I recently watched a video of Simon Doonan, Barneys New York creative director and inspiration for the Logo TV show “Beautiful People,” talking about the place he wants to be most. His response was a casual yet affirmative, “On my couch.” It’s true that travel can sometimes feel more like work than, well, work itself. But we all need a break, especially amid the global economic and political turmoil. Ironic as it is, spending money is the best way to help end a recession. And with countless deals out there, taking a trip makes it easy to play a small yet vital role in helping to turn things around.
First let’s focus on where to go and why to go there. Trip Out Gay Travel (www.tripoutgaytravel.com) is a wonderfully designed, refreshing site with LGBT-specific content for almost every major destination, including many places not normally included in a “must-see” list, like Liverpool or Tel Aviv. Starting out with a blank pad, it’ll be easy to generate ideas on where to go by perusing the site’s pages.
To find a destination, one can search by city or region, or spin the inlaid Google map to see many countries at once. After pinpointing a place, each location begins with a gay-friendly rating: green for go, red for no, and “fast facts,” including gay places of interest and other community-specific details. Further down sits a more detailed cultural description and thorough LGBT-recommended hotspots. Each spot has descriptions and user comments that often offer more telling advice than any guidebook can provide.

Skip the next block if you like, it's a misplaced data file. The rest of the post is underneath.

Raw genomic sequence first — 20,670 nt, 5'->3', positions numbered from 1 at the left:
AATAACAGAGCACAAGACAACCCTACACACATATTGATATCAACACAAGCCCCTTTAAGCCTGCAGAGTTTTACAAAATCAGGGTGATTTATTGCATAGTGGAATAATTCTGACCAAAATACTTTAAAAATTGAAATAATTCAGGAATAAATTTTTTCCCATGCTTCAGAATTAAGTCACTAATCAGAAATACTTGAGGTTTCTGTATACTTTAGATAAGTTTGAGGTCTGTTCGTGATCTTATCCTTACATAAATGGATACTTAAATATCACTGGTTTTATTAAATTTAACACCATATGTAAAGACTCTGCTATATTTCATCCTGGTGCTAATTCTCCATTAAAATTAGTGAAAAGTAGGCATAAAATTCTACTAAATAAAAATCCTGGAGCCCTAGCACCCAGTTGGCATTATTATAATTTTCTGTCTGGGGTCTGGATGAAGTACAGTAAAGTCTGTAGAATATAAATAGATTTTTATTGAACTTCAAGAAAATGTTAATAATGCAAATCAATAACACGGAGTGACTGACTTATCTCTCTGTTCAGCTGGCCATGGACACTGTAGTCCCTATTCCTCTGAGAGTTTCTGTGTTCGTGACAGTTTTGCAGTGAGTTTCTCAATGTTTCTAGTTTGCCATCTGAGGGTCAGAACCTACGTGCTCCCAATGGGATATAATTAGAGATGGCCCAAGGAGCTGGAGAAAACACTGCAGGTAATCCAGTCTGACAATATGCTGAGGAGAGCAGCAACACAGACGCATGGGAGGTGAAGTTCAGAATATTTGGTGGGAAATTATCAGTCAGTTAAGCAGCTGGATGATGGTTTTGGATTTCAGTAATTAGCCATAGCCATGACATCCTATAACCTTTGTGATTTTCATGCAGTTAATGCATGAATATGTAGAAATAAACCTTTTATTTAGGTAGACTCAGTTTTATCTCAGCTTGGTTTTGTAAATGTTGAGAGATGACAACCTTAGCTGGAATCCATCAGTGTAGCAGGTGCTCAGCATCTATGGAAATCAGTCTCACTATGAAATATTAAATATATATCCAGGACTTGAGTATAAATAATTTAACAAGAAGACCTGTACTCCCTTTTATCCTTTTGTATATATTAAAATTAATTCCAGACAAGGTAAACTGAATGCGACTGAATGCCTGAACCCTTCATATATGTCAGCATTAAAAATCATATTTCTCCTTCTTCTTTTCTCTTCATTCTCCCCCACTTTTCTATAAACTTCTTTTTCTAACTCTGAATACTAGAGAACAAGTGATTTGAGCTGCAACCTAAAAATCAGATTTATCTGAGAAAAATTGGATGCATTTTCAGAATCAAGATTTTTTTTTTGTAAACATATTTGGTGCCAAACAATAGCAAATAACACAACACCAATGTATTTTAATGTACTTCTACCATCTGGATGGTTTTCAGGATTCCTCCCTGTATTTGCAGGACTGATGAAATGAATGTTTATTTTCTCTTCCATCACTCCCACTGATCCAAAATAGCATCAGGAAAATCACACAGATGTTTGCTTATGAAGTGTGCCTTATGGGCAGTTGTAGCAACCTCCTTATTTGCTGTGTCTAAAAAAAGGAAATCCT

For those with a specific theme in mind, finding a place by vacation type, like beaches, food and wine or nightlife, is simple too. There’s the traditional, like the top-10 nude beaches, as well as the atypical, like the top-10 counter-culture sights of Gus Van Sant’s Portland, celebrating the filmmaker’s hometown as well as the setting of many of his films. No matter one’s taste in food, culture or people, there’s a place for everyone.
Being able to afford to go to those places is another matter entirely. As far as discount travel sites go, Travelocity has advertised heavily in LGBT media, and should of course be considered along with sites like Expedia and Orbitz. But, going to each individual site takes time and can grow tedious. Fortunately, Kayak (www.kayak.com) saves users the trouble and can compare prices from many discount sites all in one search.
As a child, I loved spinning and stopping my globe, looking at the place my finger landed on and wanting to know what it was like. The Internet has given travel a new dimension, making it easier to see places without really seeing them. But nothing compares to experiencing a place live, breathing the air and taking in the surroundings.
So this summer, try to take yourself out of pictures and into the picturesque. With all the positive economic and cultural ramifications, it’ll be worth much more than a thousand words.
Contact Jason with feedback at firstname.lastname@example.org.